COVID-19 affecting 20-44-year-olds at high rates in Kansas


Audrey Korte

Students walk across campus before it closed for the semester because of COVID-19. Campus, county, and state officials warn that the population of 20 to 44-year-olds are at higher risk for catching and spreading the virus than they may think.

COVID-19 cases in Kansas are particularly high right now in the 20-44-year-old age group, according to the Kansas Department of Health and Environment Coronavirus Disease 2019 (COVID-19) Case Summary report update on Thursday. At the time of the report, 160 of the state’s 552 active COVID-19 cases fell within the 20-44-year-old range.

Though the number of cases rose from 552 to 620 in the last 24 hours, the rate of spread remains roughly 30% for 20-44-year-olds. 

There have been 151 hospitalizations and 17 deaths in the state of Kansas thus far.

After Johnson County (171 cases) and Wyandotte County (131 cases), Sedgwick County has the most cases in the state with 85. Ten people in Sedgwick County have recovered and one person has died from COVID-19.

A case is defined as a person who tested positive for the novel coronavirus (SARS CoV-2) which causes Coronavirus Disease 2019 (COVID-19). This data is from April 2.
Courtesy of KDHE
A case is defined as a person who tested positive for the novel coronavirus (SARS CoV-2) which causes Coronavirus Disease 2019 (COVID-19). This data is from April 2.


What does it mean?

Trying to compare the data to national trends is tough right now, said Camille Childers, Wichita State’s director of student health services.

“We have so many cases nationwide, but they’re not really breaking it down by age anymore. That’s hard to find,” Childers said.

She said the trend of higher rates of infection in the young adult population has been documented before. 

“This is actually not the first time that’s been noted,” she said. 

When the CDC released its Morbidity and Mortality report several weeks ago, the high rates in the under-50 age group were also marked. 

“We were looking at that and the phenomenon of that age group having a higher percentage of active cases was identified then,” Childers said. “It’s not like that’s new and unique to Kansas that’s occurred from other U.S. infections as well.”

Childers underscored the importance of social distancing to battle the spread.

“The reality is that that’s one of the major tools in our toolbox to fight this outbreak is social distancing,” she said. “Some data is coming out that says you may be contagious before you have symptoms. So, the issue with social distancing has to do not only with protecting yourself, but it could be that you’ve been exposed and you’re asymptomatic, and you’re contagious but you don’t know it. You may be spreading it to others without your knowledge.”

When asked if the data suggests Kansas is simply testing more people or if it means 20- to 44-year-olds are actually getting infected at a higher rate, Childers said she thought it could be a little of both.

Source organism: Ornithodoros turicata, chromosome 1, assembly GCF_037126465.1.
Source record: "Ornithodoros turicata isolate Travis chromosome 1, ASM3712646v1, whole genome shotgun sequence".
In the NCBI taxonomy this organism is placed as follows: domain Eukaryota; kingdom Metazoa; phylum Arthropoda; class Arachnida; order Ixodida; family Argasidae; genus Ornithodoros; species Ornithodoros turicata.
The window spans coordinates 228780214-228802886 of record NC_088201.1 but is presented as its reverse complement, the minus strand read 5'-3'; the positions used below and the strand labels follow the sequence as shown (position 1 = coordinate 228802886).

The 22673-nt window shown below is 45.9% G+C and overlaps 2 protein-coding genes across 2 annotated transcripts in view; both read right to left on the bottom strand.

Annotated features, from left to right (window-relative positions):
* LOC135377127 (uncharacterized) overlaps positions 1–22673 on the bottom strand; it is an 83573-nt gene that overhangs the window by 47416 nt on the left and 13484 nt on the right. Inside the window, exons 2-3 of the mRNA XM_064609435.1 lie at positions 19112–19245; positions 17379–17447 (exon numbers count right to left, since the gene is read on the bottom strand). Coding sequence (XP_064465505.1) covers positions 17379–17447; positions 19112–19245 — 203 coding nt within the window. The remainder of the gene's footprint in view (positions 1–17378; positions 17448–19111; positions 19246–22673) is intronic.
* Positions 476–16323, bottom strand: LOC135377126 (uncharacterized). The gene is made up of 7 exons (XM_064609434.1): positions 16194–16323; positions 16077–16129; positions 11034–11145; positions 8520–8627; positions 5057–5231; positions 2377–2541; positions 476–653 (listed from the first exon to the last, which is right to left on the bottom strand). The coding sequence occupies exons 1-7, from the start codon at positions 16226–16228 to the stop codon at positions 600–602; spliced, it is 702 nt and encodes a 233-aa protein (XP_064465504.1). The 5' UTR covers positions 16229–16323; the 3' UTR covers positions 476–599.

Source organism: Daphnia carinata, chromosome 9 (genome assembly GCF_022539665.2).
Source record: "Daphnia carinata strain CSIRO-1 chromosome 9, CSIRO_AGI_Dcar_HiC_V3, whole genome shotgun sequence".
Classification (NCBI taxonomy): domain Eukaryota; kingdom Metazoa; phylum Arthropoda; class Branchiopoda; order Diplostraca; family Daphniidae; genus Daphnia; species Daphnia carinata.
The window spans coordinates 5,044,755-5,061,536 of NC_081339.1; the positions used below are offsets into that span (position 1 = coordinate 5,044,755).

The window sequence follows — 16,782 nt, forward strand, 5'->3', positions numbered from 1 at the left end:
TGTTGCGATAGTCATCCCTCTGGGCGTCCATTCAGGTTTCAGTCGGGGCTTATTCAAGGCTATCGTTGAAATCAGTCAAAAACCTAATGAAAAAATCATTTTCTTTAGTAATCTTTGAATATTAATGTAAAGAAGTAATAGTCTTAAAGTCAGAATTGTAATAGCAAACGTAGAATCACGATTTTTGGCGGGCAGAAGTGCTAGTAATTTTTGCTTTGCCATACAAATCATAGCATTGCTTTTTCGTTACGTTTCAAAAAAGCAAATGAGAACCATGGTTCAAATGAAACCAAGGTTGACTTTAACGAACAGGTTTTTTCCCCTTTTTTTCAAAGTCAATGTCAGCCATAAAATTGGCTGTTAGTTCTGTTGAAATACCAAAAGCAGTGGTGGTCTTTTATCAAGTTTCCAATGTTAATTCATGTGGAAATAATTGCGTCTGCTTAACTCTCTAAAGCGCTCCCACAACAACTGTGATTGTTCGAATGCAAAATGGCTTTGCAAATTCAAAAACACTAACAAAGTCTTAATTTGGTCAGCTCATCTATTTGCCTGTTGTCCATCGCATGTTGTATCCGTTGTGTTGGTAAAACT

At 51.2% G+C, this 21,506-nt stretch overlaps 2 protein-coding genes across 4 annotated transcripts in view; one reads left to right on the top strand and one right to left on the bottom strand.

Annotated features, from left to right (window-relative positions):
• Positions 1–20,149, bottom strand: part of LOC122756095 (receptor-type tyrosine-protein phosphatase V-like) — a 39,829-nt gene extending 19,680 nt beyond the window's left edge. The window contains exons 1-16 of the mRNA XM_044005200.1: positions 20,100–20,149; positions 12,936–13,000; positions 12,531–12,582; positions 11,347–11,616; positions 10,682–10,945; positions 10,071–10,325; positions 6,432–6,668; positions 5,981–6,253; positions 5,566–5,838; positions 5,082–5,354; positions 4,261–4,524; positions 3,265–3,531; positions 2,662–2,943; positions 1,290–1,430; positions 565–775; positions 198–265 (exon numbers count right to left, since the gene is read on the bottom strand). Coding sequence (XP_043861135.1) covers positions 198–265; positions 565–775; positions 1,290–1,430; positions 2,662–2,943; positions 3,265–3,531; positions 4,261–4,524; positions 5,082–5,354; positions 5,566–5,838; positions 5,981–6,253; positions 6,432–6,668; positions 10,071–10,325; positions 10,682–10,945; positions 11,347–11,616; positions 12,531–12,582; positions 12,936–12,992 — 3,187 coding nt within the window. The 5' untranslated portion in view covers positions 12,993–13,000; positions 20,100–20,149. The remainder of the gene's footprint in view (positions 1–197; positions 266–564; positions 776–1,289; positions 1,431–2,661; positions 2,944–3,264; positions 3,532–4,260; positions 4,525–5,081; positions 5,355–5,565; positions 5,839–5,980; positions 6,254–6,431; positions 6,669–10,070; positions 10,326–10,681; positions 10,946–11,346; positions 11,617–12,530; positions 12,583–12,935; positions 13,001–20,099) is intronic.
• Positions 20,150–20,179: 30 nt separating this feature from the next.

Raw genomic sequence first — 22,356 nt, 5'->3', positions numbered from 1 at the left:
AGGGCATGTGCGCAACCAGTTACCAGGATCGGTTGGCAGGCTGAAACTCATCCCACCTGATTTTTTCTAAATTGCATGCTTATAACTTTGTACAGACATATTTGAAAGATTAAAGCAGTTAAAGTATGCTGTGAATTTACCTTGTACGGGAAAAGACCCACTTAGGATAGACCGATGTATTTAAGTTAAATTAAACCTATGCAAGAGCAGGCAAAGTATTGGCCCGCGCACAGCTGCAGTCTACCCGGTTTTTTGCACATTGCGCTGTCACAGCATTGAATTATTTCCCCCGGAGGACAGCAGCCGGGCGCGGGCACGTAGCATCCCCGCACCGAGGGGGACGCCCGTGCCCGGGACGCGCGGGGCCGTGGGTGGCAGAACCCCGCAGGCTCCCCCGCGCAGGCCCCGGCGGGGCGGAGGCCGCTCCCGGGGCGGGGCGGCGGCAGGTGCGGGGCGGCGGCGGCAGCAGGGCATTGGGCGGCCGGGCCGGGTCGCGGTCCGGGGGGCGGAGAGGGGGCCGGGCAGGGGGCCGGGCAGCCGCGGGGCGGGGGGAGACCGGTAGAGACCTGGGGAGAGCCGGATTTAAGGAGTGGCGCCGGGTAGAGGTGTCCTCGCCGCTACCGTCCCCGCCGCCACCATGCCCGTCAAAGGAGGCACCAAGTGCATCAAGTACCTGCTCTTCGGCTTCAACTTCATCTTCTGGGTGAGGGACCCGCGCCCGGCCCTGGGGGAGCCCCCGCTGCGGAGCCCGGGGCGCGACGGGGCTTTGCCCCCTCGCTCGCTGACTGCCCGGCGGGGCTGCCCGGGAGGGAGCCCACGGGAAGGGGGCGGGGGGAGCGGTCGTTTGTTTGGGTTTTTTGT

She said more testing has been done in the last 10 days.

“More of it is being done at private labs, so there are opportunities there for more places to be tested,” Childers said. “You obviously are going to have more testing opportunities.”

On Friday, Secretary of the Kansas Department of Health and Environment Lee Norman said there’s increasing evidence that the 25- to 35-year-old population could have people in it who are positive, asymptomatic, and spreading the virus. Norman said 20- to 44-year-olds are not as likely to be symptomatic. 

He also said they are more likely to continue daily activities because they don’t feel like they are as vulnerable to COVID-19 as older populations.

Kate Flavin, the Sedgwick County public information officer, said these trends underscore the importance of people taking COVID-19 seriously and following the state and county orders to stay home and socially distance themselves. 

“Anyone can get COVID-19,” Flavin said. “There are various severities of it and no one is immune right now, so it’s important for all of us to, you know, stay home — especially stay home if you are ill.

“Follow the governor’s orders, follow the CDC recommendations for social distancing you know, keep six feet away from you and anyone else, cover your coughs and sneezes, and to remember to wash your hands frequently with soap and water.”


What to do if you’re not feeling well

Childers said if you’re a student and you’re sick, the first thing to do is to call Student Health Services.  

“We’re open 8 a.m. to 5 p.m. Monday through Friday. We still have appointments available every day for people to come in, but because of COVID, if people are sick, we’d like to talk to them first,” Childers said. 

Students can call 316-978-4792 and say that they would like to be seen if they aren’t feeling well. 

“We’ll get you connected to a health professional and ask some questions,” Childers said. “Some of it may be related to travel or may be related to your symptoms how long you had it if you’ve been exposed to anybody. It’s kind of determining whether or not you need to come in and be seen. And then if that determination is made, you can come into the clinic and be seen by one of the nurse practitioners.”

Student Health Services isn’t equipped to test for COVID-19. If it comes out to the point where health services believe you may have COVID-19, it’s up to the health department to decide whether or not you’ll be tested.